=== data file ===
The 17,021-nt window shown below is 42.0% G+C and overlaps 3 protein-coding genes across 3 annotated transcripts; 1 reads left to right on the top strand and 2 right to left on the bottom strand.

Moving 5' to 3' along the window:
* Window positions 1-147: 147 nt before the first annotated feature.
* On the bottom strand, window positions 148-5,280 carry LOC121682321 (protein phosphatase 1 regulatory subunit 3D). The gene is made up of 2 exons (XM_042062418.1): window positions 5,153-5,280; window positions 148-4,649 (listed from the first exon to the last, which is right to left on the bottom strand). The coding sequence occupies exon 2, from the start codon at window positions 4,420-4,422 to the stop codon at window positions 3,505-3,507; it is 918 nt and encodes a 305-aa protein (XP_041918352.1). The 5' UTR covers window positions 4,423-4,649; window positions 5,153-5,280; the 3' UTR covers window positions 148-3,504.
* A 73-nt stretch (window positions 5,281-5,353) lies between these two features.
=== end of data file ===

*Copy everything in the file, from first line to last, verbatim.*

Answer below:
The 17,021-nt window shown below is 42.0% G+C and overlaps 3 protein-coding genes across 3 annotated transcripts; 1 reads left to right on the top strand and 2 right to left on the bottom strand.

Moving 5' to 3' along the window:
* Window positions 1-147: 147 nt before the first annotated feature.
* On the bottom strand, window positions 148-5,280 carry LOC121682321 (protein phosphatase 1 regulatory subunit 3D). The gene is made up of 2 exons (XM_042062418.1): window positions 5,153-5,280; window positions 148-4,649 (listed from the first exon to the last, which is right to left on the bottom strand). The coding sequence occupies exon 2, from the start codon at window positions 4,420-4,422 to the stop codon at window positions 3,505-3,507; it is 918 nt and encodes a 305-aa protein (XP_041918352.1). The 5' UTR covers window positions 4,423-4,649; window positions 5,153-5,280; the 3' UTR covers window positions 148-3,504.
* A 73-nt stretch (window positions 5,281-5,353) lies between these two features.